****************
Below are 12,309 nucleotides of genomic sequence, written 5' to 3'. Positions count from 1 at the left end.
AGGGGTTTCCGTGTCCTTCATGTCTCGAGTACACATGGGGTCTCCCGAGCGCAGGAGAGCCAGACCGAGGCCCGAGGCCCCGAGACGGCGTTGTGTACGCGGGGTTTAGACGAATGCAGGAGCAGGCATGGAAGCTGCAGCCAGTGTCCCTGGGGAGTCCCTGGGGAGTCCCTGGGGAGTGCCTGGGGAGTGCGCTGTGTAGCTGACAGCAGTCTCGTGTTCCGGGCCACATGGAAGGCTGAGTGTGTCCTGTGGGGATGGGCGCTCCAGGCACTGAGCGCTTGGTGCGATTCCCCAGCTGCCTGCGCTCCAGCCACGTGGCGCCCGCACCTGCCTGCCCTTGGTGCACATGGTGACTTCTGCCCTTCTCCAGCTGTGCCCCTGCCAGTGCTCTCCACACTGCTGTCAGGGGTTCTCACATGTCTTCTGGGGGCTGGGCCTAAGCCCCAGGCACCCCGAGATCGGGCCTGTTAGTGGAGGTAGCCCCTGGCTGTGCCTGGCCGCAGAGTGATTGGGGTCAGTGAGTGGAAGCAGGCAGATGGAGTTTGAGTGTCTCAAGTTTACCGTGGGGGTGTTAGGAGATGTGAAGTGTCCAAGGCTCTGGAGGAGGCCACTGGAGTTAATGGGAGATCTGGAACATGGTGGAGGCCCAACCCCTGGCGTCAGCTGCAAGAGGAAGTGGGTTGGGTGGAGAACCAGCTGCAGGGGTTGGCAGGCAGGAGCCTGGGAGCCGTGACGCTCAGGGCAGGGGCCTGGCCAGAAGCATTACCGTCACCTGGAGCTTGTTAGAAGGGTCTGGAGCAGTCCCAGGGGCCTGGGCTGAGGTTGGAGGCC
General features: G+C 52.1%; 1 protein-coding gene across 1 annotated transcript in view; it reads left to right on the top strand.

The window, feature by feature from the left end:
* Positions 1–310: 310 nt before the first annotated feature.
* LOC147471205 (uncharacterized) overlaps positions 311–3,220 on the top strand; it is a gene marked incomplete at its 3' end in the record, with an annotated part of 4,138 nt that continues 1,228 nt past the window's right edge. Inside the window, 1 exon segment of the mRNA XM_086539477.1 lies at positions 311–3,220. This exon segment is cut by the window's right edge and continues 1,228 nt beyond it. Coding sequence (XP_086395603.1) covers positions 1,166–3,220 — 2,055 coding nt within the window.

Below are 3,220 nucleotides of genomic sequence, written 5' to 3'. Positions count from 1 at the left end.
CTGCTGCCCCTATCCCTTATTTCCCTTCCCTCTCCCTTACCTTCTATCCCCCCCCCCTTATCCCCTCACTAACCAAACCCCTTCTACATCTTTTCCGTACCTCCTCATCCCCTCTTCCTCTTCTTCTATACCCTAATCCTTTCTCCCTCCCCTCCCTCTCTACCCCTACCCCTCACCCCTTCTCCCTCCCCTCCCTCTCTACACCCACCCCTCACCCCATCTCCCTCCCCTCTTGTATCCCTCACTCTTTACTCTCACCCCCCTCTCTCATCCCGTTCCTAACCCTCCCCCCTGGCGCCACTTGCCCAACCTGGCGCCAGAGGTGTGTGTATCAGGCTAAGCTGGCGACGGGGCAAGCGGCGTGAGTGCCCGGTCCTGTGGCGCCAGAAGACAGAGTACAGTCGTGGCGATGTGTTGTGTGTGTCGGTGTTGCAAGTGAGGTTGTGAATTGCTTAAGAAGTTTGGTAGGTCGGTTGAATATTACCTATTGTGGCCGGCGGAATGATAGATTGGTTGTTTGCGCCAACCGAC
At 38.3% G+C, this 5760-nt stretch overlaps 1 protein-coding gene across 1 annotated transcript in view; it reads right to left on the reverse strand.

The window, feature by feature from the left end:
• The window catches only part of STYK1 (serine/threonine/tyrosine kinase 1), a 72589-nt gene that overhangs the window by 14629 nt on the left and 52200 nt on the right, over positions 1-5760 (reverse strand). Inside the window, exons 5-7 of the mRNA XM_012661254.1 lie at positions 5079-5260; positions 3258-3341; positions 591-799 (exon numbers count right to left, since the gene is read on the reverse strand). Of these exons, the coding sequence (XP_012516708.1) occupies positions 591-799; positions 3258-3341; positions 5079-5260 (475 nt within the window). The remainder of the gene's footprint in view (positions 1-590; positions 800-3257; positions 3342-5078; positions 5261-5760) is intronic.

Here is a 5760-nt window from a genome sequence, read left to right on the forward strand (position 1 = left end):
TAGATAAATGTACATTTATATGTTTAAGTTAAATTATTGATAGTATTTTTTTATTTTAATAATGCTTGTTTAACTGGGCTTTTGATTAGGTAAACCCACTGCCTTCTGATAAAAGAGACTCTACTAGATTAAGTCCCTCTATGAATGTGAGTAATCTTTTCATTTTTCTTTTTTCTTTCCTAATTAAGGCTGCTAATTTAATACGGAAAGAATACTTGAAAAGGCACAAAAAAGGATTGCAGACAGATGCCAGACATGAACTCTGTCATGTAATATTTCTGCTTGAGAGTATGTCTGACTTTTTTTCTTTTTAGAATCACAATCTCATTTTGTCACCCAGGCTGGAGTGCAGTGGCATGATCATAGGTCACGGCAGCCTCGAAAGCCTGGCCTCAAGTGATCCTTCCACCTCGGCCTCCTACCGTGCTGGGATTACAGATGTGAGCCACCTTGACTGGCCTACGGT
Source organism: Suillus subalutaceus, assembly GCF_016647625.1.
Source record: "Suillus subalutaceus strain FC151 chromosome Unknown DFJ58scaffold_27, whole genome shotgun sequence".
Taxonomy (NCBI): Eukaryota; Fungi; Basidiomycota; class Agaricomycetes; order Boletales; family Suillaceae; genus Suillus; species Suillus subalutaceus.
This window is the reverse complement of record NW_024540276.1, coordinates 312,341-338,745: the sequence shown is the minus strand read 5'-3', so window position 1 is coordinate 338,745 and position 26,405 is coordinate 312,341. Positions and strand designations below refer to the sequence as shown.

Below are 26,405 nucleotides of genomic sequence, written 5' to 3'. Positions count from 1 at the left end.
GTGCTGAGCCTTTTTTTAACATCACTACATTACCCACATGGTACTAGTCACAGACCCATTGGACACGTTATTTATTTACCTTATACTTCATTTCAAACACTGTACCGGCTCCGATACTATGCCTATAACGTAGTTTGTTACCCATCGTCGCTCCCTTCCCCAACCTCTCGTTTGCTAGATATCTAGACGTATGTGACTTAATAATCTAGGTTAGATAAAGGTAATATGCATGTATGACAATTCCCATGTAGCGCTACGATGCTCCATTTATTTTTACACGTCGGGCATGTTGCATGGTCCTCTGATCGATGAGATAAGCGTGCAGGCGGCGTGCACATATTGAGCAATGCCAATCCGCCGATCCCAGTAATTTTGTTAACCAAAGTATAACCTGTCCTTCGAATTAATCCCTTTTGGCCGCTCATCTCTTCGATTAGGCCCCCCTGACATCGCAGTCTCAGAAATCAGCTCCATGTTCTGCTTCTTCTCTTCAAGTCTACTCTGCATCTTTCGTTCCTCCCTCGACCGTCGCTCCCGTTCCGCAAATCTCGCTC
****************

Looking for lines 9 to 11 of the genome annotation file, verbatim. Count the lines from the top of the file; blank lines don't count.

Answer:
At 38.3% G+C, this 5760-nt stretch overlaps 1 protein-coding gene across 1 annotated transcript in view; it reads right to left on the reverse strand.

The window, feature by feature from the left end:
• The window catches only part of STYK1 (serine/threonine/tyrosine kinase 1), a 72589-nt gene that overhangs the window by 14629 nt on the left and 52200 nt on the right, over positions 1-5760 (reverse strand). Inside the window, exons 5-7 of the mRNA XM_012661254.1 lie at positions 5079-5260; positions 3258-3341; positions 591-799 (exon numbers count right to left, since the gene is read on the reverse strand). Of these exons, the coding sequence (XP_012516708.1) occupies positions 591-799; positions 3258-3341; positions 5079-5260 (475 nt within the window). The remainder of the gene's footprint in view (positions 1-590; positions 800-3257; positions 3342-5078; positions 5261-5760) is intronic.